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Validation of Cerebral Blood Flow in Intracranial Aneurysms: CFD Versus 7 Tesla 4D PC-MRI

[+] Author Affiliations
P. Berg, G. Janiga, D. Stucht, O. Speck, D. Thévenin

University of Magdeburg, Magdeburg, Germany

Paper No. SBC2013-14289, pp. V01AT04A007; 2 pages
doi:10.1115/SBC2013-14289
From:
  • ASME 2013 Summer Bioengineering Conference
  • Volume 1A: Abdominal Aortic Aneurysms; Active and Reactive Soft Matter; Atherosclerosis; BioFluid Mechanics; Education; Biotransport Phenomena; Bone, Joint and Spine Mechanics; Brain Injury; Cardiac Mechanics; Cardiovascular Devices, Fluids and Imaging; Cartilage and Disc Mechanics; Cell and Tissue Engineering; Cerebral Aneurysms; Computational Biofluid Dynamics; Device Design, Human Dynamics, and Rehabilitation; Drug Delivery and Disease Treatment; Engineered Cellular Environments
  • Sunriver, Oregon, USA, June 26–29, 2013
  • Conference Sponsors: Bioengineering Division
  • ISBN: 978-0-7918-5560-7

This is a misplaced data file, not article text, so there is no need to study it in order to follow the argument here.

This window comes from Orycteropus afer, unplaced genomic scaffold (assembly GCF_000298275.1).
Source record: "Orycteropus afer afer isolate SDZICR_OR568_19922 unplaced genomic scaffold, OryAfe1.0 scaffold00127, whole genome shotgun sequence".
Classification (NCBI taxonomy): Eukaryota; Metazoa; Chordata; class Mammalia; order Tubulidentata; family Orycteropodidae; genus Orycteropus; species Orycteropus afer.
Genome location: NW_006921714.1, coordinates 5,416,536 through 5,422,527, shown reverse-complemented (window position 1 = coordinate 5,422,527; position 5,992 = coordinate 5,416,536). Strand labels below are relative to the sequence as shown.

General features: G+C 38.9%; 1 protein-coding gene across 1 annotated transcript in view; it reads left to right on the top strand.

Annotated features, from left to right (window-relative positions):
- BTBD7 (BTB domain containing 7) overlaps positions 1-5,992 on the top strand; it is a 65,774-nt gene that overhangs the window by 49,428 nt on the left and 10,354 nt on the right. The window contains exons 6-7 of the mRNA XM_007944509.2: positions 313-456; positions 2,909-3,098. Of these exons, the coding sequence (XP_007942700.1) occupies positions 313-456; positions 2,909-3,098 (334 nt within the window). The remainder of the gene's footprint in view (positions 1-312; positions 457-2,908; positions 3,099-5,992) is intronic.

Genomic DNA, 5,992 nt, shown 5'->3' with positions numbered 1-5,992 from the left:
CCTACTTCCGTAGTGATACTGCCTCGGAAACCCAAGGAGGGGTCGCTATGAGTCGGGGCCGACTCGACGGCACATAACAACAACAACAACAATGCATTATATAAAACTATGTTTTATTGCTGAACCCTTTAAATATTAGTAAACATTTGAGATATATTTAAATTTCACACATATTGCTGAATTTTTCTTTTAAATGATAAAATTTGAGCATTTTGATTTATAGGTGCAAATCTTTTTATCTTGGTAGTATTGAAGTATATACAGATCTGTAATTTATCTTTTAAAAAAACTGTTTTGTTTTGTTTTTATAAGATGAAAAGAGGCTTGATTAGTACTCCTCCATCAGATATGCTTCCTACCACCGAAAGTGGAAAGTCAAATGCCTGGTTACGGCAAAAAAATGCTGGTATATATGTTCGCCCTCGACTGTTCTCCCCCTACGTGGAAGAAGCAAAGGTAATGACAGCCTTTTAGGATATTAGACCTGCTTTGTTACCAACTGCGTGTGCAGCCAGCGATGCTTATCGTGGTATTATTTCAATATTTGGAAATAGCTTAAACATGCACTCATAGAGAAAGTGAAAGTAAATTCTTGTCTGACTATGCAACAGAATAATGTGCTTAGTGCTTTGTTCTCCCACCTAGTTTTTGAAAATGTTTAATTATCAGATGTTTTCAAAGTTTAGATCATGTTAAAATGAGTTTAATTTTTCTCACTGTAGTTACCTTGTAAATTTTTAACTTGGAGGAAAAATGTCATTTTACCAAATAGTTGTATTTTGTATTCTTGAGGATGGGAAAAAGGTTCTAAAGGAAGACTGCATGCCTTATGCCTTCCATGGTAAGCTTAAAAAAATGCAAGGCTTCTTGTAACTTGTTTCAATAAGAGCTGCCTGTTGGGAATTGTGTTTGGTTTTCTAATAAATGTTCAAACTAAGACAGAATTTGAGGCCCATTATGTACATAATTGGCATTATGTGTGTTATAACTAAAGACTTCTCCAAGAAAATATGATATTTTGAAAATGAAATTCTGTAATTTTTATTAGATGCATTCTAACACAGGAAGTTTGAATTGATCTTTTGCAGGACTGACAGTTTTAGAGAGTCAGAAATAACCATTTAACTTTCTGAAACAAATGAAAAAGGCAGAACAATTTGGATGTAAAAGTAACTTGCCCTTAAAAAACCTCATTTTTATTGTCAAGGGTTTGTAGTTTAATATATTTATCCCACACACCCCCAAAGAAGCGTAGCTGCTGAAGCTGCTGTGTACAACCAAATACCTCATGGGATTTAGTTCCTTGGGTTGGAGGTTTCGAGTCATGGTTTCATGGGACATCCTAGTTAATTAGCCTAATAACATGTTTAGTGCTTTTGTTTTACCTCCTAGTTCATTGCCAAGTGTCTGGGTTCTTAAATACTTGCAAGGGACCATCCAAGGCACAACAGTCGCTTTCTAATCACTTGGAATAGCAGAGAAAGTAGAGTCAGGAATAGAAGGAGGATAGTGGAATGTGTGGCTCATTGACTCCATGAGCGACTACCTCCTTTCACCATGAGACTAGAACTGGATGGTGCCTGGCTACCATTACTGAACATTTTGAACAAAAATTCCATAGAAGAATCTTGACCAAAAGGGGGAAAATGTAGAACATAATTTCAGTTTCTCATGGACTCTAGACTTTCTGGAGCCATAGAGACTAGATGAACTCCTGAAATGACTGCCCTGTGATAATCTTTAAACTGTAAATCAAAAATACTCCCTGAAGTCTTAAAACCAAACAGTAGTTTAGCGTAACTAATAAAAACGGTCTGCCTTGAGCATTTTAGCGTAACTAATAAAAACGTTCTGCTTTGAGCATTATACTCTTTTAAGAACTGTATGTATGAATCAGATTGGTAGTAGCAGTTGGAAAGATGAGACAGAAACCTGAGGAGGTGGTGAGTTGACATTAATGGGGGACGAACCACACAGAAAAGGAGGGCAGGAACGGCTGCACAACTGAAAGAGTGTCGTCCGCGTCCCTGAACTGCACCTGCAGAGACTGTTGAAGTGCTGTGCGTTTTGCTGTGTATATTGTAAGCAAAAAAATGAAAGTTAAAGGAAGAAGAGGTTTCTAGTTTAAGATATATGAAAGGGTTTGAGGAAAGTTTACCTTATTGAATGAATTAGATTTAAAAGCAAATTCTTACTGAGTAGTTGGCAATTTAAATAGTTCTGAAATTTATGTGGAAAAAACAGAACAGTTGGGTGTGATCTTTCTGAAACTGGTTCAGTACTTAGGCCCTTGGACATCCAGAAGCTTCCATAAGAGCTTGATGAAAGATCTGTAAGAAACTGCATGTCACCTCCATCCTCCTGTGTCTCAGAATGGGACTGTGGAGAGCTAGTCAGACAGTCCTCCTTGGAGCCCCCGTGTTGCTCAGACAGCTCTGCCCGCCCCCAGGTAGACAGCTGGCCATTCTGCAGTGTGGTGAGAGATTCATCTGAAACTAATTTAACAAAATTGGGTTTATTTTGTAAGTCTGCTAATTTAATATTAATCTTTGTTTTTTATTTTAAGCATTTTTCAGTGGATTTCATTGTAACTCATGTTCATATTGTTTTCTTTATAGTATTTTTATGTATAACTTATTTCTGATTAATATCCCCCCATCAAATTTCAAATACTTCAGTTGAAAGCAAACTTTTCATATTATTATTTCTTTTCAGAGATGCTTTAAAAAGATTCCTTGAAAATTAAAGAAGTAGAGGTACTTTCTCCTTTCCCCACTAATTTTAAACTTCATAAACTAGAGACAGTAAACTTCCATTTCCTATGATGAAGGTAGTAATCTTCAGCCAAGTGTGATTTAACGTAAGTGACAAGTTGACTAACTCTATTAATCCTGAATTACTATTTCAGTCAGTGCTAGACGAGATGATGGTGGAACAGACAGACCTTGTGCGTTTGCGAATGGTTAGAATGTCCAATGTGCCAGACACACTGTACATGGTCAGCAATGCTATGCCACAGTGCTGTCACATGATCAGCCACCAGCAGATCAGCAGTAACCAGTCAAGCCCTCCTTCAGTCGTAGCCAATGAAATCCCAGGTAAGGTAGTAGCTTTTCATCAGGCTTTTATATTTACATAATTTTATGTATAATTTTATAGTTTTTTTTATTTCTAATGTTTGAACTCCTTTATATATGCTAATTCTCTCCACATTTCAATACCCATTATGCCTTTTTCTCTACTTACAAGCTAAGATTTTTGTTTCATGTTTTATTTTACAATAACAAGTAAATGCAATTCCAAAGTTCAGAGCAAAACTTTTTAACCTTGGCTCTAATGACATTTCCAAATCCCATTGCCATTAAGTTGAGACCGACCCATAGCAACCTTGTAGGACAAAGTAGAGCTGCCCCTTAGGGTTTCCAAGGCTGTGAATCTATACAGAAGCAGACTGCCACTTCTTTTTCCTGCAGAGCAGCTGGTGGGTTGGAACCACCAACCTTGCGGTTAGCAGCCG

• Copyright © 2013 by ASME

abstract

The number of numerical studies predicting blood flow in intracranial aneurysms is rapidly increasing over the last years. Due to a high spatial as well as temporal resolution, computational fluid dynamics (CFD) approaches offer a high potential to investigate flow interaction within the human vascular system. However, state-of-the-art methods still underlie several assumptions, e.g., rigid vessel walls, analytical boundary conditions or the consideration of blood as a single-phase continuous fluid. In consequence, the acceptance of CFD is still limited among a majority of physicians [1]. In order to overcome these reasonable doubts, simulations need to be validated via experiments. Therefore, two patient-specific intracranial aneurysms were measured by means of 7-Tesla magnetic resonance imaging (MRI). Afterwards, highly resolved numerical simulations were carried out and the peak-systolic velocity fields compared in a qualitative manner.

Copyright © 2013 by ASME

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